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  • Author: Sándor Koós x
  • Life Sciences x
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The aim of this study was to evaluate a measuring technique for determining soil CO2 efflux from large soil samples having undisturbed structure under controlled laboratory conditions. Further objectives were to use the developed measuring method for comparing soil CO2 efflux from samples, collected in three different soil management systems at various soil water content values. The experimental technique was tested and optimised for timing of sampling by taking air samples after 1, 3 and 6 hours of incubation. Based on the results, the incubation time was set to three hours. The CO2 efflux measured for different soil management systems was the highest in the no-till and the lowest in the ploughing treatment, which was in accordance with measurements on accessible organic carbon for microbes. An increase in CO2 efflux with increasing soil water content was found in the studied soil water content range. Our results indicate that soil respiration rates, measured directly after tillage operations, can highly differ from those measured long after.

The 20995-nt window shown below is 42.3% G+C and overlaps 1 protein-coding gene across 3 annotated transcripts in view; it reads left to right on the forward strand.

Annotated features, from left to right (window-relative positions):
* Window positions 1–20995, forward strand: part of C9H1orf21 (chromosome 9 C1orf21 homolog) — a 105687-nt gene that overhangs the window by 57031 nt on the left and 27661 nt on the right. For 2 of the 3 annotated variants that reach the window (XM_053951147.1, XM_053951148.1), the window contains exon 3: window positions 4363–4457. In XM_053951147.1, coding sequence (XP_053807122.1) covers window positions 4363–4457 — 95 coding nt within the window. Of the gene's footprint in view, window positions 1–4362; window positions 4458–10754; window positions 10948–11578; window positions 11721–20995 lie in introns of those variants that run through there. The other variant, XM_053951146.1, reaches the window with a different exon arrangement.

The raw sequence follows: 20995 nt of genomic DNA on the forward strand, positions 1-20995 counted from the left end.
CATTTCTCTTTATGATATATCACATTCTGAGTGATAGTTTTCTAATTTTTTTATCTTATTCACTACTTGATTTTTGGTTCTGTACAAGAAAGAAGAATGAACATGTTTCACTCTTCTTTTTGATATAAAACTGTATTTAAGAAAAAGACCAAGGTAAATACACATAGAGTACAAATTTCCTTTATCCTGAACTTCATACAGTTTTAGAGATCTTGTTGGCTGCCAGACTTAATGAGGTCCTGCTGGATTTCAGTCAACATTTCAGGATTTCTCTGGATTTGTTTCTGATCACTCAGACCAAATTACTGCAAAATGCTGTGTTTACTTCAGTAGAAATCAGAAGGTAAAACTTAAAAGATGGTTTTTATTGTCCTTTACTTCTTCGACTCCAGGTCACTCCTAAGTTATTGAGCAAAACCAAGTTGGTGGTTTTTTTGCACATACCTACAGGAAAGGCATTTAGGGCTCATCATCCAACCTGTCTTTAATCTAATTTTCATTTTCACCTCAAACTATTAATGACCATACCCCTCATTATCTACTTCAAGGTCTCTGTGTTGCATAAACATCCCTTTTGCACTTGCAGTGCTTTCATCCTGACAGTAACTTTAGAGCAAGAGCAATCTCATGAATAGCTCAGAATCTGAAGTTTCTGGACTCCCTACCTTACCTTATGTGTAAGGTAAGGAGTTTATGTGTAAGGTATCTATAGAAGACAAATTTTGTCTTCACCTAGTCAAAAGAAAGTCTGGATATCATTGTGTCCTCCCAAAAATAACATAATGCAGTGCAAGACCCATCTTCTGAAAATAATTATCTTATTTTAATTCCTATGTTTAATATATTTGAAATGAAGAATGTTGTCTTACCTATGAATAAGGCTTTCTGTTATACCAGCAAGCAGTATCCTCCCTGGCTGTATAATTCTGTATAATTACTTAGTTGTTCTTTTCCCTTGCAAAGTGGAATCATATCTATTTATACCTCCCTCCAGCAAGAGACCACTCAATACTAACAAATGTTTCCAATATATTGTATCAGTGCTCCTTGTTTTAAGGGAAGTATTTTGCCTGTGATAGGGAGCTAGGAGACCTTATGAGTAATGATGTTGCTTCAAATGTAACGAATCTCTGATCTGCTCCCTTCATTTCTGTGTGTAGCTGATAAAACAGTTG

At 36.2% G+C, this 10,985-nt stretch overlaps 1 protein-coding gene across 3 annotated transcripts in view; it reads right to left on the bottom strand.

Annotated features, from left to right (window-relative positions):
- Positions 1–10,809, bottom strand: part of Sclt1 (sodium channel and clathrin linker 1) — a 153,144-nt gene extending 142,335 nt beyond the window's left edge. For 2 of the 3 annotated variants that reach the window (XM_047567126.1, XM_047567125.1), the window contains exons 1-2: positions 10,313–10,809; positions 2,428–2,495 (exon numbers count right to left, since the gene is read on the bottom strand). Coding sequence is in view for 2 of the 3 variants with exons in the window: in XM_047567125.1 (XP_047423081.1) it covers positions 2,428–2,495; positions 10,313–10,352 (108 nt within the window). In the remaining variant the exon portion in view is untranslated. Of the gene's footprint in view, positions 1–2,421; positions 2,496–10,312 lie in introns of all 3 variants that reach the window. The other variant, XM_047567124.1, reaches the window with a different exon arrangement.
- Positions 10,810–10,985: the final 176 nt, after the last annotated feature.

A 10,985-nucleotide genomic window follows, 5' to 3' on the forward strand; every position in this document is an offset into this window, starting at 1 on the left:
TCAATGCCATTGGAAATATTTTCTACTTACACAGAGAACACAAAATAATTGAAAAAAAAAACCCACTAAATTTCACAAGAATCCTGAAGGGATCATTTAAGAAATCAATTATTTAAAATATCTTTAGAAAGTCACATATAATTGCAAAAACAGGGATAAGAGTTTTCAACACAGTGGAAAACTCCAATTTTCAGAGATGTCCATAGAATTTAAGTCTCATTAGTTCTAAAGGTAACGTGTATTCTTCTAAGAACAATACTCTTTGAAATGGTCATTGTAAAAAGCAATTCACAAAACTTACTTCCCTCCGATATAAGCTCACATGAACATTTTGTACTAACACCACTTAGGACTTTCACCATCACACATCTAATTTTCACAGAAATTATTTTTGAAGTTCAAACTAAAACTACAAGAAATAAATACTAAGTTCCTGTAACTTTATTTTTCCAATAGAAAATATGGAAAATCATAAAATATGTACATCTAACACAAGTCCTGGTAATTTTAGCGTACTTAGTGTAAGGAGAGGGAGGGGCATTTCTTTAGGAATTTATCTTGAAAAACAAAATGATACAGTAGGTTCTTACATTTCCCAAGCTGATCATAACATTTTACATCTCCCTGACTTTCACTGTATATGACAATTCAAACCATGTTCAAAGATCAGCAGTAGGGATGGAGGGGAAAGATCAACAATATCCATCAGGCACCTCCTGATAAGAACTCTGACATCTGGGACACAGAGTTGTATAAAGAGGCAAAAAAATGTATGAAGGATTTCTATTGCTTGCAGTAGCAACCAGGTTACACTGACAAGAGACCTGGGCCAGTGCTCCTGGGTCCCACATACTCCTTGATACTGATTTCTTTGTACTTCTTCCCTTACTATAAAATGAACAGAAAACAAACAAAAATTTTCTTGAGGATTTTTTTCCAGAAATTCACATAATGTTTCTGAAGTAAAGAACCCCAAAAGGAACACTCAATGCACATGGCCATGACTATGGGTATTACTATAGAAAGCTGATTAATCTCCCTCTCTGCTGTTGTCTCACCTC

Catchment scale hydrological models are promising tools for simulating the effect of catchment-specific processes and management on soil and water resources. Here, we present a model intercomparison study of runoff simulations using three different semi-distributed rainfall-runoff catchment models. The objective of this study was to demonstrate the applicability of the Hydrologiska Byrans Vattenavdelning (HBV-Light); Precipitation, Evapotranspiration and Runoff Simulator for Solute Transport (PERSiST); and INtegrated CAtchment (INCA) models on Somogybabod Catchment, near Lake Balaton, Hungary.

The models were calibrated and validated against observed discharge data at the outlet of the catchment for the period of January 1, 2006 –July 12, 2015. Model performance was evaluated using graphical representations, e.g. daily and monthly hydrographs and Flow Duration Curves (FDC) and model evaluation statistic; Nash–Sutcliffe efficiency (NSE) and coefficient of determination (R 2). The simulation results showed that the models provided good estimates of monthly average discharge (0.60–0.90 NSE; 0.60–0.91 R 2) and satisfactory results for daily discharge (0.46–0.62 NSE; 0.50–0.67 R 2). We found that the application of hydrological models serves as a powerful basis for ensemble modelling of average runoff and could enhance our understanding of the eco-hydrological and transport processes within catchments. On the other hand, it can highlight the uncertainty of model forecasts and the importance of goal specific evaluation.